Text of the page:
Fisher’s Cove is a marker in the sand
Fisher’s Cove is the current test for Lewes to decide whether to remain true to its tradition of making the right decision at the decisive moment to validate ‘community values’ over ‘commercial excess.’
I’ve been in Lewes well over a decade, a week-warrior from D.C. (for the last 14 months, with COVID, my family has lived here full time). Right from the get-go, I understood the uniqueness of this place and, being a journalist, ended up writing a book about its unique qualities, “Living Lewes: An Insider’s Guide.” So when I cite local history, I know a little bit of what I’m talking about.
Fisher’s Cove is as symbolically important as it gets.
Recent arrivals may not believe this, but Cape Henlopen State Park and Canalfront Park were both in developers’ sights.The fact that both now exist as priceless treasures is testimony to grassroots citizen mobilization that successfully resisted heavy-duty money interests. What is now Cape Shores was slated to be an industrial port, offloading oil and coal too heavy to ship up the Delaware Bay; had it been built, Lewes Beach would now be devastated (it was rejected, by one vote, in Lewes City Council).
Will the citizenry and its elected representatives regard the latest challenge - now in the person of global warming and rising seas and the desecration of wetlands - as the latest in a succession of efforts to transform Lewes into simply another footnote in what happens when the profit of a few trumps the collective well-being of the commons?
I attended the Lewes Planning Commission open meeting July 13 to consider Fisher’s Cove. I wasn’t a partisan when I entered, more a curious observer. Then I heard the presentations of both sides, the legalism and sleight-of-hand of the developers who want to build 18 houses vs. the heartfelt sincerity of the Rodney Avenue residents whose property (to say nothing of their lives) will be imperiled by the desecration of the wetlands at their back.
The more I heard, the more concerned I grew. I (and the commission chair) had expected the room to be packed, there was a police officer on hand, presumably to calm the anticipated crowd. Instead, I believe I was the sole disinterested spectator. When I arrived, I had no intention to speak but, both saddened and enraged by what I heard, I went to the microphone when public comments were solicited.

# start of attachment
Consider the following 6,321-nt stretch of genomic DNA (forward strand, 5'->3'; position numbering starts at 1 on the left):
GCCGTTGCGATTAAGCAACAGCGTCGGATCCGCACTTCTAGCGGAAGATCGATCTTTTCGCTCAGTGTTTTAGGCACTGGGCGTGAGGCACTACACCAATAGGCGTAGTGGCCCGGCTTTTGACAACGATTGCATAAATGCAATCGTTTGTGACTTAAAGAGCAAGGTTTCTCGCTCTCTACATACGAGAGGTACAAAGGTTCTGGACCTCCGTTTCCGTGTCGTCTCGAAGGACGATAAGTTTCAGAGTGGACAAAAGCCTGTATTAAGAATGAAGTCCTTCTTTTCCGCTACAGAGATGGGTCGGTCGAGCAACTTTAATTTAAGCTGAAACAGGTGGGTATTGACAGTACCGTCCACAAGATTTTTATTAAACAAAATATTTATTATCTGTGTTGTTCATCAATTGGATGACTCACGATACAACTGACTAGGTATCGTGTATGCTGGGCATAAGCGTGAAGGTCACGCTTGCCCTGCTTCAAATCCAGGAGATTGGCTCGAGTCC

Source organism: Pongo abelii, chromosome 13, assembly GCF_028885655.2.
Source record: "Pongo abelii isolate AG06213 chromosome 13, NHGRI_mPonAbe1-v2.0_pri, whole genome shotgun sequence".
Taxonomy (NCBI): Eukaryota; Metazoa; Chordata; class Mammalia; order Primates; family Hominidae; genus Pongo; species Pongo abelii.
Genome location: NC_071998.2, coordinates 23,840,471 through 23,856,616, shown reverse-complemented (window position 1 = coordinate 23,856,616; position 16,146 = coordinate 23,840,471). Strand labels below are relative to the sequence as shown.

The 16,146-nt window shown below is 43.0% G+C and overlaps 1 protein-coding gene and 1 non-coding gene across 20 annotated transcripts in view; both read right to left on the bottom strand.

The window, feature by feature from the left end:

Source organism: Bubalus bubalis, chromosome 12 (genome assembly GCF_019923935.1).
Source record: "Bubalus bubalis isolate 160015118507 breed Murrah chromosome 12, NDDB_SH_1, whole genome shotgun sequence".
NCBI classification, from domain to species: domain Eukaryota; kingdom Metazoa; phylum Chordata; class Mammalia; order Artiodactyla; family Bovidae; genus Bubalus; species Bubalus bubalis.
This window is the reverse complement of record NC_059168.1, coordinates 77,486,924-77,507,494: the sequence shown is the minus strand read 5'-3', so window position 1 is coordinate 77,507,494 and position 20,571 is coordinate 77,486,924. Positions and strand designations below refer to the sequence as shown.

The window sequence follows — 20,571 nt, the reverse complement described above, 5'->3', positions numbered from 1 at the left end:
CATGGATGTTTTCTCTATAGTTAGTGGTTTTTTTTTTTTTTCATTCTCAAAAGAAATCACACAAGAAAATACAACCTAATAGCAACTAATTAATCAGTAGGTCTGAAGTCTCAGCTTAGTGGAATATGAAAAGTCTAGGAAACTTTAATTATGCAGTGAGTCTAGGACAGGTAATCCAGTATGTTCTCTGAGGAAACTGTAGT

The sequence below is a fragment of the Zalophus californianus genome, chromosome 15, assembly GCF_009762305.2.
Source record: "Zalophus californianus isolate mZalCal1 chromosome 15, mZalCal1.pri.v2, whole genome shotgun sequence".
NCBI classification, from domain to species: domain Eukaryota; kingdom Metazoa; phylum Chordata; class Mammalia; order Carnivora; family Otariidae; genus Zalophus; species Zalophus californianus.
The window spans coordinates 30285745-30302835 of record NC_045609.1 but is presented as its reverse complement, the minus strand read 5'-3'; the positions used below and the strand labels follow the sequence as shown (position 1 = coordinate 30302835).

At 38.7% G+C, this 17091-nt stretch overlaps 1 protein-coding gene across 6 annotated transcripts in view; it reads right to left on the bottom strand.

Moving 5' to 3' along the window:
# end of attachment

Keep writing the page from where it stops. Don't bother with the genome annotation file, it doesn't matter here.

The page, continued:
My comments - at most I spoke for a minute - were spontaneous, unscripted, fired straight from the hip. “It is incumbent on us to make our stand right here, right now, in response to climate change. Knowing what we now know - the melting away of the poles, the first heat dome in the history of North America pushing temperatures in the west into the 120s, starvation in central America due to climate-caused crop failures which are driving immigrants across our border - how can anybody sane propose draining wetlands?”
The ‘Sixties Radical’ in me might say that what we have here is capitalism in its late-historical phase run amok, mindlessly destroying the very factors responsible for its success (cf Collapse: How Societies Choose to Fail or Succeed, Jared Diamond’s epic study of how great civilizations inevitably devour their own seed corn). But save this for another day.
Let’s give the developers and the folks they envision buying their houses every benefit of the doubt. Let’s trust their intentions and accept their faith in the science of retaining walls. Let’s even accept property as an inviolable American right.
But’s let’s also rise to the moral and existential challenge of our times. If we act collectively, we have a shot at avoiding mass extinction (which may even include our own species). Refusing to revise our individualistic attitudes and laws and way of life ensures natural catastrophe at a scale we can’t even imagine.
Fisher’s Cove is a marker in the sand. Lewes can’t afford it for untold reasons. City Fathers, be true to your heritage.